In July 1959, the Sodium Reactor Experiment suffered a immense incident similar to 13 of the reactor’s 43 fuel elements partially melted resulting in the controlled freedom of radioactive gas to the atmosphere. The reactor was repaired and returned to operation in September, 1960. The incident at the Sodium Reactor Experiment has been a source of controversy in the community. Technical analysis of the incident intended to maintain a lawsuit next to the current landowner (The Boeing Company) asserts the incident caused the much greater freedom of radioactivity than the crash at Three Mile Island. Boeing’s rarefied response concludes the monitoring conducted at the grow old of the incident, shows without help the allowable amount of radioactive gasses were released, and a Three Mile Island-scale pardon was not possible. The case was settled, it is reported, with a large payment by Boeing. In September 2009, The U.S. Department of Energy sponsored a public workshop where three nuclear reactor experts shared their independent analysis of the July, 1959 incident.

The Santa Susana Field Laboratory furthermore hosted the Energy Technology Engineering Center. The center performed the design, development and investigation of liquid metal reactor components for the United States Department of Energy from 1965 until 1998.

The Santa Susana Field Laboratory includes sites identified as historic by the American Institute of Aeronautics and Astronautics and by the American Nuclear Society. The National Register of Historic Places listed Burro Flats Painted Cave is located within the Santa Susana Field Laboratory, on a part of the site owned by the U.S. Government. The drawings within the cave have been termed “the best preserved Indian pictograph in Southern California”.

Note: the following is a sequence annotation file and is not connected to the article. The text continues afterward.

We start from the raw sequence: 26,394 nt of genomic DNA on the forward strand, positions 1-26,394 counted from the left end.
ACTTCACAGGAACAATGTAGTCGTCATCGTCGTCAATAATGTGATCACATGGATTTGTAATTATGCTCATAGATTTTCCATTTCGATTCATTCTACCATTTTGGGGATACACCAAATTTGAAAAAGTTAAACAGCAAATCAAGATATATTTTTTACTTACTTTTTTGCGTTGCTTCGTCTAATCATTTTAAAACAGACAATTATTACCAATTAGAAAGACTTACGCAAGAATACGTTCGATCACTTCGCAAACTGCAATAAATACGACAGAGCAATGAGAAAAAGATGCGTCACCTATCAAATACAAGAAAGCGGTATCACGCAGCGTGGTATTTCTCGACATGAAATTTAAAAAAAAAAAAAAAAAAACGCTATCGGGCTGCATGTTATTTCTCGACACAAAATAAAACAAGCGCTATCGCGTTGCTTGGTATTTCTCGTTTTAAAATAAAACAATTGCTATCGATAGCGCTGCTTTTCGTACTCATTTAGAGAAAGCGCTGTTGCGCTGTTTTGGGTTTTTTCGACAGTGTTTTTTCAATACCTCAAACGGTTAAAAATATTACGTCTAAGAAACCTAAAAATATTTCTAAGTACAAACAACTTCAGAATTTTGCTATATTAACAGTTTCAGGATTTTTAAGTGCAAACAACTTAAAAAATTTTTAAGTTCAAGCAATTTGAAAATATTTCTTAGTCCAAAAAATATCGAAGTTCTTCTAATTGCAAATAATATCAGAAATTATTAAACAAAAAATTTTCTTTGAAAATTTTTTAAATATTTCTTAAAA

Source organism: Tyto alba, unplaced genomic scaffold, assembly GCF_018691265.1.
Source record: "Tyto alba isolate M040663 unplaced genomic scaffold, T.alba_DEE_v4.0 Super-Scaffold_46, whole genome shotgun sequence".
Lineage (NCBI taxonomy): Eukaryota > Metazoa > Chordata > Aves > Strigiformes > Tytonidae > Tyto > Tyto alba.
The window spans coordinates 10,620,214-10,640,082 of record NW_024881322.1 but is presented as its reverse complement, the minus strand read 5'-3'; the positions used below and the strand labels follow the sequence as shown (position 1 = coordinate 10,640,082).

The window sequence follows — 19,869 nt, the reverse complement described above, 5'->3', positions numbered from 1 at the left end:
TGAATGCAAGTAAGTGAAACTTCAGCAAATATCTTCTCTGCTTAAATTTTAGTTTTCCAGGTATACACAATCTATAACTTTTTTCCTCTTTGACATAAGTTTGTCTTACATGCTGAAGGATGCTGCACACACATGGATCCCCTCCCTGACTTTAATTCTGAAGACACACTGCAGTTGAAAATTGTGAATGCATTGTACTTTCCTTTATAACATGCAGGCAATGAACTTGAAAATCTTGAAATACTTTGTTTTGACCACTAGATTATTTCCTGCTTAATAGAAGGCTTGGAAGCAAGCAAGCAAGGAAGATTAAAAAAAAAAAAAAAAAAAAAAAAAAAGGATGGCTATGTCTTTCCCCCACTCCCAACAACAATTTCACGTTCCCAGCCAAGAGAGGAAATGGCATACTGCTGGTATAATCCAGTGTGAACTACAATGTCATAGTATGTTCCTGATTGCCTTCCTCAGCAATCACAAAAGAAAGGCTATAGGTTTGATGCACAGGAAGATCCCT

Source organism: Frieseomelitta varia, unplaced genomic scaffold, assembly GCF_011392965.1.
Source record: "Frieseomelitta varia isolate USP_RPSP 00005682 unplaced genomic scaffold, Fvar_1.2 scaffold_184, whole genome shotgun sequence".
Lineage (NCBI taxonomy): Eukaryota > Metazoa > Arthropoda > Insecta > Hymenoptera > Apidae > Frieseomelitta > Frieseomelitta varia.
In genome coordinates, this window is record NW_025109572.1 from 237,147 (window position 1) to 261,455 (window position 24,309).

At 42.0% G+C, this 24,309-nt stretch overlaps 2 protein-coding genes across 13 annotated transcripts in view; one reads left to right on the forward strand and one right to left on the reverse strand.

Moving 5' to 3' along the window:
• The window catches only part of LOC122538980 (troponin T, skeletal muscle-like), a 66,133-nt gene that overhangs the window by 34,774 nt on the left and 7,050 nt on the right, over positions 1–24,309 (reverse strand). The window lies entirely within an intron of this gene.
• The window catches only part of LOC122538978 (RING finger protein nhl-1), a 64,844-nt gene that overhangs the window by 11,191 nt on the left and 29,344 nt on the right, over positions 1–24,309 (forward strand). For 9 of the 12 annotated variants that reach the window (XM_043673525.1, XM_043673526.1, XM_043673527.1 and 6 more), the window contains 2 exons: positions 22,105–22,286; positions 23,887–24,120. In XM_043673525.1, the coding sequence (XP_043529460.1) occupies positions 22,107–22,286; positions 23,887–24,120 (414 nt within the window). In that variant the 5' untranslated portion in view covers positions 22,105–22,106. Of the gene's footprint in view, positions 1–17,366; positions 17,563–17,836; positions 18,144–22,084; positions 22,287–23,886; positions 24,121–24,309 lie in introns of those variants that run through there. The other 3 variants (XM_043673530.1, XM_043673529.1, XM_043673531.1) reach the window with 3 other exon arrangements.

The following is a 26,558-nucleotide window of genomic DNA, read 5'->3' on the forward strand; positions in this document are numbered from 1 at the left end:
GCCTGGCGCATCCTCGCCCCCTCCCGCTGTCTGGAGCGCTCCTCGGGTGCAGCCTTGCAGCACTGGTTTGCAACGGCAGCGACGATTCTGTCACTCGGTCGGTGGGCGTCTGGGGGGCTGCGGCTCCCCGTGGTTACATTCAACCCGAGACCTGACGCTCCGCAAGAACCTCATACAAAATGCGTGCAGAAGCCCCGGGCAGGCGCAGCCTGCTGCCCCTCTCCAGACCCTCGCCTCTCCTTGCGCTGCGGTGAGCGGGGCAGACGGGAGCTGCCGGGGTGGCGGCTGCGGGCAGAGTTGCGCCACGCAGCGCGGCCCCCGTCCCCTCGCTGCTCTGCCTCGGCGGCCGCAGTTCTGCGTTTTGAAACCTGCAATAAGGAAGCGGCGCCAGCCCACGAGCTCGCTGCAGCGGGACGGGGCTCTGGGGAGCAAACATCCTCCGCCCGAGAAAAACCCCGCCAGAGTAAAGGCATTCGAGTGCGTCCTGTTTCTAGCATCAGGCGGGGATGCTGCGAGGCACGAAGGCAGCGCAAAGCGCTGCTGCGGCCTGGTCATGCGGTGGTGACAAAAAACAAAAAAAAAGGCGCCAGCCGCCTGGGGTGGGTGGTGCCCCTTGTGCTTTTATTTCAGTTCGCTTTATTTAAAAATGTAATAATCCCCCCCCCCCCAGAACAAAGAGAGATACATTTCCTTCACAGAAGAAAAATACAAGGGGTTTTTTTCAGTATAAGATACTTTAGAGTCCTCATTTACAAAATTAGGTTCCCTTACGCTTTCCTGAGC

Rodney King trial

Four officers of the Los Angeles Police Department (Stacey Koon, Laurence Powell, Timothy Wind, and Theodore Briseno) were accused of using unnecessary force in a March 3, 1991 beating of an African-American motorist Rodney Glen King. The case known as the Rodney King Trials was based on footage recorded on house video by a bystander (George Holliday). The now-infamous video was present nationally and globally and caused tremendous response because the beating was believed to be racially motivated. Due to the close media coverage of the arrest, Judge Stanley Weisberg of the California Court of Appeals ascribed a bend of venue to adjacent to Ventura County, using an user-friendly courtroom in Simi Valley for the acknowledge case neighboring the officers.

On April 29, 1992, a Ventura County board of judges acquitted three of the four officers (Koon, Wind, and Briseno) and did not attain a verdict upon one (Powell). Many believed that the brusque outcome was a consequences of the racial and social make-up of the jury, which included ten white people, one Filipino person, and one Hispanic woman. None were Simi Valley residents. Among the board of adjudicators were three who had been security guards or in military service. The acquittal led to the 1992 Los Angeles riots and increase protest a propos the country.

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    Let’s face it, some colors and materials clash while others seem like a match made in heaven. In a kitchen, where large planes of cabinets, countertops, backsplash and flooring carry a lot of visual weight, getting the mix right is especially important. Here, six design and remodeling pros share details...
  • Pantone Chooses a Vibrant Magenta for 2023 Color of the Year (10 photos) December 2, 2022
    As a color consultant, I find this time of year is one of my favorites. It’s when Pantone Color Institute, the color standards management company, chooses what it thinks will be the defining color for the coming year. And while many of the major paint companies selected a mix of soft neutrals, deep blue-greens...